Thinking behind our new look

Thinking behind our new look - Welcome to the new-look MT. We've spent the past nine months thinking hard about how we could improve the magazine, a process that has involved discussion, argument, consultation and, most importantly, talking to groups of readers about what they liked and what they were not so keen on. Much of what you had to say was gratifying, and during this redesign process we had some welcome news from the latest British Business Survey, which showed that more senior British business people are reading MT than ever before.

by Matthew Gwyther, MT editor
Last Updated: 31 Aug 2010

Welcome to the new-look MT. We've spent the past nine months thinking hard about how we could improve the magazine, a process that has involved discussion, argument, consultation and, most importantly, talking to groups of readers about what they liked and what they were not so keen on. Much of what you had to say was gratifying, and during this redesign process we had some welcome news from the latest British Business Survey, which showed that more senior British business people are reading MT than ever before.

Our readership among chairmen/CEOs, MDs and deputy MDs has doubled since the previous research in 2000.

The last time the magazine was redesigned was in 1999, and we have won a clutch of awards since then. Some have expressed surprise that we wanted a refreshed look so soon. The truth is that you can never stand still.

We've been widely imitated and the whole mood in business has changed since the heady days of the late '90s. There are new needs to be met.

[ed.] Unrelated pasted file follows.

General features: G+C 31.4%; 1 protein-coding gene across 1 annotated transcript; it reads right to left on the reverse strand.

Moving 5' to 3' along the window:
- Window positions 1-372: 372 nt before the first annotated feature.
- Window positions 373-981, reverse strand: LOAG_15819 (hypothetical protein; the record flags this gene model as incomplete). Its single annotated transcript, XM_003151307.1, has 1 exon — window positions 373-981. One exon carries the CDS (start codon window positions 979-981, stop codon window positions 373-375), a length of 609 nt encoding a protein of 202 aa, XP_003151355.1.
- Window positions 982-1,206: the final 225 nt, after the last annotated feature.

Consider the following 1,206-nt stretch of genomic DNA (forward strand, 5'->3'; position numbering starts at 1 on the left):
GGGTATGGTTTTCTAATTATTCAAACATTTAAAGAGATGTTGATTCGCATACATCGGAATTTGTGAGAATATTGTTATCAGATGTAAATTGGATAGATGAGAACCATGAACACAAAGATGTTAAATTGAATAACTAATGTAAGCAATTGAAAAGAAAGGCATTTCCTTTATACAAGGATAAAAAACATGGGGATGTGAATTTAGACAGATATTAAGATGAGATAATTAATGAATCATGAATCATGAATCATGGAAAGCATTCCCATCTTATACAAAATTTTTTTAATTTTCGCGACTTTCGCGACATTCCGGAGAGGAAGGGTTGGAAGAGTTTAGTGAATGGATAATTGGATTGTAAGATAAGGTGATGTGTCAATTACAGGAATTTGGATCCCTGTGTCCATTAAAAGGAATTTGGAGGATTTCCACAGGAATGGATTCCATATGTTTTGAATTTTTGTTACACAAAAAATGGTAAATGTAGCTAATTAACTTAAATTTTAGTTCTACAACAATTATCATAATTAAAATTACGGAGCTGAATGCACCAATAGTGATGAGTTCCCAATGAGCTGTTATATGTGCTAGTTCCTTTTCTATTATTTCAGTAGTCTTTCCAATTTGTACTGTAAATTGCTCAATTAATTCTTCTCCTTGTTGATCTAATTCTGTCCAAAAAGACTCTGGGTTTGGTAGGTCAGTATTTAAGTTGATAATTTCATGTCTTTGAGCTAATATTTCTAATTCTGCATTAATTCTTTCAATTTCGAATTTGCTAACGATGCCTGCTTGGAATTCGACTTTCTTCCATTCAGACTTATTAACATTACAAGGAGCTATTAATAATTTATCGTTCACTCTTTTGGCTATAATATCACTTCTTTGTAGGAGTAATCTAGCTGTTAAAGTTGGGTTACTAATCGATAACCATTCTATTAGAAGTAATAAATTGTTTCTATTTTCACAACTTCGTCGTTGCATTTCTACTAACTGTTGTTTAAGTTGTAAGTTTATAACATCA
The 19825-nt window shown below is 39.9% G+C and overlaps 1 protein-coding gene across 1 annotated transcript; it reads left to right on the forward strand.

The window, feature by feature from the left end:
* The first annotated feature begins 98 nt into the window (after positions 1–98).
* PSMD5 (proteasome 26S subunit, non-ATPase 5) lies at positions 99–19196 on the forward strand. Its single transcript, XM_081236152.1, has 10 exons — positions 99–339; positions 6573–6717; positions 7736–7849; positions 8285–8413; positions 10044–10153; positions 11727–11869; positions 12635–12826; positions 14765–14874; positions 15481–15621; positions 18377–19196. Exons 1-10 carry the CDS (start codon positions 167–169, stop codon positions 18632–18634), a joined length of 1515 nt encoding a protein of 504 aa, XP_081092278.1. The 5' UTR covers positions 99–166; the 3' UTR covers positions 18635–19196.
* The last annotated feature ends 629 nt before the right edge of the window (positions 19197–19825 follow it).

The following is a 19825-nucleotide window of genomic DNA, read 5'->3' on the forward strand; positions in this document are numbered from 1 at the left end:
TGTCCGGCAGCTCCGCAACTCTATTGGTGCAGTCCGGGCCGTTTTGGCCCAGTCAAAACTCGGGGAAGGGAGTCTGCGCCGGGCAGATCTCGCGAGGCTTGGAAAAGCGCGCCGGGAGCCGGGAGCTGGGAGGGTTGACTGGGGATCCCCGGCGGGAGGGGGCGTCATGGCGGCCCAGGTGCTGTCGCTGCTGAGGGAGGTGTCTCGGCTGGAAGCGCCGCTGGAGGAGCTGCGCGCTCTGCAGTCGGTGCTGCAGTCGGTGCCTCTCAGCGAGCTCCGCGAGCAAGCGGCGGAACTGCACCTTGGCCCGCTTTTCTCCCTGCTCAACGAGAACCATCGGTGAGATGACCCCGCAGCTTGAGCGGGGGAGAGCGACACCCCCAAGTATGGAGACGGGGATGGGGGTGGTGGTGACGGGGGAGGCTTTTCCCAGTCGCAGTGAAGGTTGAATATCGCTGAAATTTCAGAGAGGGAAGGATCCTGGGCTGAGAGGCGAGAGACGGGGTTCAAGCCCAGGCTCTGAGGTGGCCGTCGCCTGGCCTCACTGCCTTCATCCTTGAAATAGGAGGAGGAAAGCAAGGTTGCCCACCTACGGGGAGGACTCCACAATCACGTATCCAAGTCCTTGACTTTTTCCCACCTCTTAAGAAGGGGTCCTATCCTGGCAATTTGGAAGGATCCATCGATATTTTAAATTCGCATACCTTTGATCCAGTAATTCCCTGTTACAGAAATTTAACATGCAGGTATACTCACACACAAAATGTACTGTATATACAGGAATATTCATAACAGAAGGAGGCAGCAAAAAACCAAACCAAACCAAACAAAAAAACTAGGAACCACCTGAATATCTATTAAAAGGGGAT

There's a growing sense that although MT still wants to be 'Not just business as usual', we also need to be a practical guide to business success.

So the ever-popular Brainfood has been expanded, we have a new business travel section at the back, a recharged Techno Life and a new Survey of Surveys each month in which we will distil numerous primary research sources to give you easily digested information about a different business topic each month.

We also have a new diarist, Howard Davies, who has recently stepped down as head of the FSA to take over the running of the London School of Economics.

He is a terrific read: witty, informative, right in there with the movers and shakers and newly freed from the shackles of public office to speak his mind.

There is, in short, even more of what you like in our pages each month.

And, in addition to the new regular slots, we'll also be writing more full-length features in the middle section of the magazine. We hope you enjoy what you see and what you read. Please tell us how you feel about our changes.

Our cover feature this month is an interview with woman of the moment Barbara Cassani, who is leading London's pitch to host the Olympics in 2012. We also have an exclusive extract from her book, Go: An Airline Adventure, about her time as head of the budget airline. She doesn't pull her punches on what happened there and her unhappiness about seeing her 'baby' sold out from under her wing. She has learned her lesson and tells MT: 'I will never again create a business for someone else to sell away. Ever.' You get the feeling she means it.

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